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17
Apr

Fashion Report 2015

While Sydney Fashion Week has been grabbing headlines of late, today the Australian fashion industry is making news for much less glamorous reasons. Released overnight, the Australian Fashion Report 2015 reveals that only 9% of Australian apparel companies can guarantee that their workers receive a living wage, and only 9% fully trace their cotton. Published by Christian charity organisation Baptist World Aid Australia, the report draws on 18 months of research to give companies an overall grade based on their policies, traceability and transparency, monitoring and training, and workers rights. For the second time, Fairtrade Certified Etiko has topped the list, joined also by Audrey Blue – but some of the other results may surprise you. {continue reading…}

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15
Apr

Ma Te Sai

Ma Te Sai

Helping small-scale artisans reach an international audience, Ma Té Sai lives by a ‘from the village, for the village’ philosophy. Now the village is hitting the big smoke as the lovely folks from this Lao boutique arrive in Australia, bringing with them suitcases full of the finest Southeast Asian arts and crafts. Based in Luang Prabang, Ma Té Sai (which translates to ‘where is it from?’) source and develop beautiful fair trade products from handmakers and producers all over Laos, helping create a livelihood for artisans and promote local crafts over imports. The boutique trades in scarves and shawls, garments, accessories, bamboo wear and beauty products – but it’s hard to look past their gorgeous range of home textiles, hand woven and embroidered using silk and cotton, indigo and natural dyes. You won’t see these designs on the streets of Sydney every day, but for a rare chance to pick up your own piece here at home, Ma Té Sai’s first Australian pop-up shop launches tomorrow night at the 5th Nature workshop space at 88 Oxford Street, Paddington. Products will only be available until Sunday, so get in before stock sells out!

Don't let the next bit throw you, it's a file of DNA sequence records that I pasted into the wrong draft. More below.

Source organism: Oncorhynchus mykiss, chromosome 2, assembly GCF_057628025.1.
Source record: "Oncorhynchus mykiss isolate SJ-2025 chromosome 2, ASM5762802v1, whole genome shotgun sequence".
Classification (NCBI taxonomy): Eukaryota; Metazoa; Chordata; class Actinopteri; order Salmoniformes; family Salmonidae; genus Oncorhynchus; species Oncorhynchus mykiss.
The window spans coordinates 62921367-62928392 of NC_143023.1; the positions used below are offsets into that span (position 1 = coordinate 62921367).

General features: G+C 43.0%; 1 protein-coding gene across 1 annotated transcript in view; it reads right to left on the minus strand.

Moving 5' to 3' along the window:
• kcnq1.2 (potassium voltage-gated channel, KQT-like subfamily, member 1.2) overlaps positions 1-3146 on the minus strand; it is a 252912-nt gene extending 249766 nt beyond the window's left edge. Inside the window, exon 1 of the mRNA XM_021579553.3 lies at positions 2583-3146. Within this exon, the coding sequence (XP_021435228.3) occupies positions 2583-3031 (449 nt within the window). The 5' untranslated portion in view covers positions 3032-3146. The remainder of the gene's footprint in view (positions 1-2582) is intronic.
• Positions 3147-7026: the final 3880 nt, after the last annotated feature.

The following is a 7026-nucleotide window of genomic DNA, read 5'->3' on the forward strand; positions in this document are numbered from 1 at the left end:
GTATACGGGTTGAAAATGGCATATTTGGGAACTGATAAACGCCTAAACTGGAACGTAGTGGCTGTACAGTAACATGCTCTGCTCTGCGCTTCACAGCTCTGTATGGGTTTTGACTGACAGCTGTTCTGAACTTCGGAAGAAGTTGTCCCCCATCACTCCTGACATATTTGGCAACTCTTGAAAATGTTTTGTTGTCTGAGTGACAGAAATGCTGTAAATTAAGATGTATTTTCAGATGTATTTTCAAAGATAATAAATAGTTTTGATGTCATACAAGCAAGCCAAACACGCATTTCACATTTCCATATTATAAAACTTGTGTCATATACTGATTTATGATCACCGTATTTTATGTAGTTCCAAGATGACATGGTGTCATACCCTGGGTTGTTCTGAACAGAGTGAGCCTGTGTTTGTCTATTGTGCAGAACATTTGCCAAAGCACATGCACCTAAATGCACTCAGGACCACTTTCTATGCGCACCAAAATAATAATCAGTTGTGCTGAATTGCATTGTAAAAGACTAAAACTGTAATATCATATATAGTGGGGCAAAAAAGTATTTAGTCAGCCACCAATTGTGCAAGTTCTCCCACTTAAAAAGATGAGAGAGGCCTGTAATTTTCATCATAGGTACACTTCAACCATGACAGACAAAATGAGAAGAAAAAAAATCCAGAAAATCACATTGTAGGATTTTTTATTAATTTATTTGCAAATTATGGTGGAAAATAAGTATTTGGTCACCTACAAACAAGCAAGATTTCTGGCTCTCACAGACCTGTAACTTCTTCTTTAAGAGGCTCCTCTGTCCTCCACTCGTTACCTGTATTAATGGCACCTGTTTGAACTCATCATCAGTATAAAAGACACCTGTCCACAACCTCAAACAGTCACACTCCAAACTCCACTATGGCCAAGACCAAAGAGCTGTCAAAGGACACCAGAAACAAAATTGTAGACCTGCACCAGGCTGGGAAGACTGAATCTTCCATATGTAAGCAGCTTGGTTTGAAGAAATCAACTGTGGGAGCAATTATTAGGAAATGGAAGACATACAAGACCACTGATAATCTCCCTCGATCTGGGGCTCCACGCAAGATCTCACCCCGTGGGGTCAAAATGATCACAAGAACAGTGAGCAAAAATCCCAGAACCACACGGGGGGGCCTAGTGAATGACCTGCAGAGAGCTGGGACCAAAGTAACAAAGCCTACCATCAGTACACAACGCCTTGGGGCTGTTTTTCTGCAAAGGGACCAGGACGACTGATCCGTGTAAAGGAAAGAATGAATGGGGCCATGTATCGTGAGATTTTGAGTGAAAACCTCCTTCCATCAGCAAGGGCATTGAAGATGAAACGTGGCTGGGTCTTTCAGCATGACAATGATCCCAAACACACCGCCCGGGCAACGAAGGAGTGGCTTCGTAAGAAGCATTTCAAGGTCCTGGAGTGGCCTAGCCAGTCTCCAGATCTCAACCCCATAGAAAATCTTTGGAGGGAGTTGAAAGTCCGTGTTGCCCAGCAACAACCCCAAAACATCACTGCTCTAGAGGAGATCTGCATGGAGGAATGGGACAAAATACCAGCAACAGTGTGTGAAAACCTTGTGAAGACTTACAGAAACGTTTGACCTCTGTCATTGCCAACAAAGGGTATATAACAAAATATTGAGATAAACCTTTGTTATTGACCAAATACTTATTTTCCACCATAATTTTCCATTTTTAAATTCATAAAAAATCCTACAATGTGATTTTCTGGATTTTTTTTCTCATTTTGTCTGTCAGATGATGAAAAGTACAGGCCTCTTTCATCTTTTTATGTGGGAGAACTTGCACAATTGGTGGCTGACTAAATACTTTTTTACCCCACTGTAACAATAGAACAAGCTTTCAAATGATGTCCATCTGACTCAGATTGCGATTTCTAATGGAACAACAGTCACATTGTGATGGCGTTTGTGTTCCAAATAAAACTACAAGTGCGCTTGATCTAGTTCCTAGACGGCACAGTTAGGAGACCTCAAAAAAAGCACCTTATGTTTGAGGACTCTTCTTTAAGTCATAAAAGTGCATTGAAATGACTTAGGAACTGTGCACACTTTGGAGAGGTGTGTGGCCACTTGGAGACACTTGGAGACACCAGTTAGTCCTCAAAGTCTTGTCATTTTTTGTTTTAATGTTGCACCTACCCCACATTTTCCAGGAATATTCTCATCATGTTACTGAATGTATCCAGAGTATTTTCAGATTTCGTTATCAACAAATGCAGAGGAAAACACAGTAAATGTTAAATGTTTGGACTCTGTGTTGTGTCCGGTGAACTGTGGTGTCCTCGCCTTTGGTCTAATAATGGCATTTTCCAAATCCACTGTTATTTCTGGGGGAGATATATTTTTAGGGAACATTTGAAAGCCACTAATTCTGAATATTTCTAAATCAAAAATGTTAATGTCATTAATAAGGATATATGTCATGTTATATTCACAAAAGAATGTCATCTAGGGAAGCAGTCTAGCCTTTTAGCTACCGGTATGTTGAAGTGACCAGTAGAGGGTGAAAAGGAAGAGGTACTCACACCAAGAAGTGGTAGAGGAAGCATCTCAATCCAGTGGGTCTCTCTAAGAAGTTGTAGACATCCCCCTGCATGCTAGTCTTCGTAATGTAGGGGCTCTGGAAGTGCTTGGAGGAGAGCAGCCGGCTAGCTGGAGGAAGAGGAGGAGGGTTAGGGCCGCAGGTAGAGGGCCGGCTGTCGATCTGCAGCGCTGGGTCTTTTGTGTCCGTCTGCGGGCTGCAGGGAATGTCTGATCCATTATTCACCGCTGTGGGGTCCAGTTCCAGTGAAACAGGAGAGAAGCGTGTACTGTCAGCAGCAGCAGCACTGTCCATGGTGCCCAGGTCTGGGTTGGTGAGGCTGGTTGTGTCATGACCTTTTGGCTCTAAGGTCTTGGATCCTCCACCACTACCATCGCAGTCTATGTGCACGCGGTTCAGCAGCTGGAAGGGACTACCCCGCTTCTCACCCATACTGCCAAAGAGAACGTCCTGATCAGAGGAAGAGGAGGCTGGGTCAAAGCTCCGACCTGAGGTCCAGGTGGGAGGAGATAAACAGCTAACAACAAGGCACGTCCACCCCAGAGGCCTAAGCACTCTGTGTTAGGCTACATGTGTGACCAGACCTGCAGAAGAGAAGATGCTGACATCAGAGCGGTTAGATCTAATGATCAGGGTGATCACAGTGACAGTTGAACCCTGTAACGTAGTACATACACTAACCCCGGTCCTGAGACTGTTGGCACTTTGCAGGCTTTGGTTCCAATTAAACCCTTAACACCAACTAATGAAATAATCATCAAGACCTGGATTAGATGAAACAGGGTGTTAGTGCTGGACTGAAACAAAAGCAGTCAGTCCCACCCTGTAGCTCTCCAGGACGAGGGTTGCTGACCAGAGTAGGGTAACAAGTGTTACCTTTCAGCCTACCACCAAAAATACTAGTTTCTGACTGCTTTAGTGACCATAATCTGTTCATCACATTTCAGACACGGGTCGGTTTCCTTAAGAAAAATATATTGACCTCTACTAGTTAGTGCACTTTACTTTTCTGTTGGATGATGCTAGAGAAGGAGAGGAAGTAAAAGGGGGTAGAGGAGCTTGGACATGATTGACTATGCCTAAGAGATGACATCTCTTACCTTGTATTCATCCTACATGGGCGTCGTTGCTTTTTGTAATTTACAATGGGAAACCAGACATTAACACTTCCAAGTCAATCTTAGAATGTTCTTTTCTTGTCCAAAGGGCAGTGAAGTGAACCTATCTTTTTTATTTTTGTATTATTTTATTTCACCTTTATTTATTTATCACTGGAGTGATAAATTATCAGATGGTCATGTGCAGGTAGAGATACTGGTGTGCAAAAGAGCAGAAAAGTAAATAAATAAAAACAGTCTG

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14
Apr

Pmint-FashRev-TraceableBlog

Calling all Brisbane-based ethical fashion fans! You’re officially invited to our Fashion Revolution event from 5.30pm next Tuesday 21st April, presented by Peppermint, QUT Creative Enterprise Australia and QUT Fashion, with Fashion Revolution and supporting partner Patagonia. We’ll be screening the eye-opening short film Traceable: a documentary set against the backdrop of the fast fashion industry, following emerging designer Laura Siegel’s journey across India to produce her collection and exploring our connection to the communities impacted by the products we consume. Afterwards, there’ll be a panel discussion on the issues surrounding ethical fashion – hosted by eco model Amanda Rootsey, and featuring special guest Wendy Savage, Social & Environmental Responsibility Manager all the way from Patagonia USA. Patagonia was founded in 1973 and are renowned for their sustainability initiatives, including their Worn Wear program, their use of organic cotton and recycled textiles, and their ongoing donations to environmental groups. They also co-founded 1% for the Planet, an alliance of businesses that commit at least 1% of total sales to the environment. Also on the panel will be Editor Kelley Sheenan and Deputy Editor Rebecca Jamieson from Peppermint,  Alice Jones (Sinerji), Elisabeth Harvey (Nico Underwear) and Cynthia Macnee (QUT CEA). It’s sure to be a fascinating evening and the tickets are  free (but strictly limited), so don’t forget to register now using the link below. We hope to see you there!